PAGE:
Forge Notes Part 3

See also Forge Notes Part 1 and Part 2


Click photo to view a larger image.

Forge notes are a new addition to the website.  They are composed of the fundamental steps to different forgings, showing an outline of the process, the tools used, and the finished piece.  I hope it will serve as a helpful reference.

Brass and Copper Hammers

A couple of weeks ago a customer sent me a 2" x 3 1/2" round of copper and 1 1/2" round of brass. He asked if I could punch a hole in each piece so he could use them as hammers. I commented that it seemed a shame to leave the copper as a 2" round. I mean as long as I'm punching a hole in it why not make it into something with a bit more style? So he suggested forging the piece into a ball pein (3 lbs). I drilled the brass with a 7/8" bit and pinned it through the side, overall weight 1 3/4 lbs.

A remedy for loose wedges:

WONDERLOK "EM

About a year ago I came across an article titled "The Axe Manual". A product called Swell & Lock was used on the axe handle prior to fitting the axe head. I thought it might be interesting to try on loose handles and wedges, so I did. The results were not quite what I had hoped, so I tried another product, WONDERLOK "EM. The verdict, this stuff is amazing. Following is the process I used:

Reset or tighten up loose wedges and handles in your hammer or axe. Put the tool (hammer or axe) upright in the vise. Apply Wonderlok "em on the top of the eye, it will penetrate and seep quickly. Apply once more and let it dry for about ten minutes. Now your tool is ready to use.

Forging the Tomahawk Drift

Forging a drift is no easy task, especially if the final shape is an oval, teardrop, or almond shape. If you forge and grind in sequence you'll achieve a better end result. Work opposite sides and keep the hammer blows equal. When grinding do the same. There's really no good way to caliper or measure an oval or teardrop shape, so you need to rely on your eyes for that.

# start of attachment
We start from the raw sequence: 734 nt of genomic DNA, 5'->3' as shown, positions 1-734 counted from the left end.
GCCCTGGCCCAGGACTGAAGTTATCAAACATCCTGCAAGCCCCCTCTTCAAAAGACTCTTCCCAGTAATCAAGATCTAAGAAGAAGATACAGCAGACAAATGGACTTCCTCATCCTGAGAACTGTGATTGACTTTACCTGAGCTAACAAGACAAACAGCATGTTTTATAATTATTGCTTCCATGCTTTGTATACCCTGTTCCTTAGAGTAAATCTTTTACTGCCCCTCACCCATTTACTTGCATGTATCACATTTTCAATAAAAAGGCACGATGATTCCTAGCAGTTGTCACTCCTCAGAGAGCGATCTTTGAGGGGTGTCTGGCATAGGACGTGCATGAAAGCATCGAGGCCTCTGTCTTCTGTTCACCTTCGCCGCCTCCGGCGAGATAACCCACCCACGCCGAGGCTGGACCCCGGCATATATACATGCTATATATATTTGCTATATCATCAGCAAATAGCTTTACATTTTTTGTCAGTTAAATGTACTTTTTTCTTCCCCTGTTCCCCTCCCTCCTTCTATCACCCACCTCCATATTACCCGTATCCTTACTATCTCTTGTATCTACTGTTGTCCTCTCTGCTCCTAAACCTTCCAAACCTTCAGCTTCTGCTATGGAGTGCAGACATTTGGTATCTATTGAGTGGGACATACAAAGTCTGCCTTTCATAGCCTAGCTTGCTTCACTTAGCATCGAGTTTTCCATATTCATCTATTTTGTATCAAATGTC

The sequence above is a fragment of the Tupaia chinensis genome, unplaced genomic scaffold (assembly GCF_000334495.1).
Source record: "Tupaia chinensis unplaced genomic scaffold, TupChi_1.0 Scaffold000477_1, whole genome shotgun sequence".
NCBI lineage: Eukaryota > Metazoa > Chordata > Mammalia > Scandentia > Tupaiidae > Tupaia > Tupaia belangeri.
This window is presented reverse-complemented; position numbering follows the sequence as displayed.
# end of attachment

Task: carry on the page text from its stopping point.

The following photos and text show the making of a Tomahawk Drift (handheld). Just about any tool steel can make a nice drift. Having good wear resistance is a good characteristic as well as a steel that can be cool off during use. The length is up to you. I prefer the ones I use as short as possible. There's no doubt the shorter ones are easier to drive in. Put on a glove and soak it in water if your hand gets hot. Use a short handled sledge to drive the drift, 6-7 lbs is best.

Begin by forging a square taper. After that, forge down two corners. It's all about keeping things symmetrical at this point. After the two corners are forged down, hold the drift at an angle and round off the flats you just made. Now you have something that from an end view, looks like an almond. For the next step you need a V-Block and Round swage. Place one corner in the V-Block. Use the Round Swage to break down the top corner, it might take a few passes. Use a flatter a light planishing blows to refine the shape. Heat treat and make a Tomahawk!

Buying Steel

I thought I'd list the people I'm buying steel from. I'm not a consumer that typically shops by price. If I like a product and receive excellent customer service, then it's worth paying a little bit more.

Hudson Metals (Orange, CA)

Atlantic Tool Steel Corp. (Astoria, NY)

Pacific Machinery & Tool Steel (Portland, OR)

Peerless Steel (Troy, MI)

Cincinnati Tool Steel (Rockford, IL)

Diehl Steel (Cincinnati, OH)

Tremblay Tool Steels (Macedonia, OH)

Sullivan Steel (Pennington, NJ)

Mojave Southern Machine Works (San Jacinto, CA)

Admiral Steel (Alsip, IL)

Encore Metals

Latrobe Specialty Metals

Southern Tool Steel (Chattanooga, TN)


Brent Bailey Forge ®

3626 County Road P

Orland, California, 95963

Phone: 530-228-5388

Email Brent Bailey - brentb@cwo.com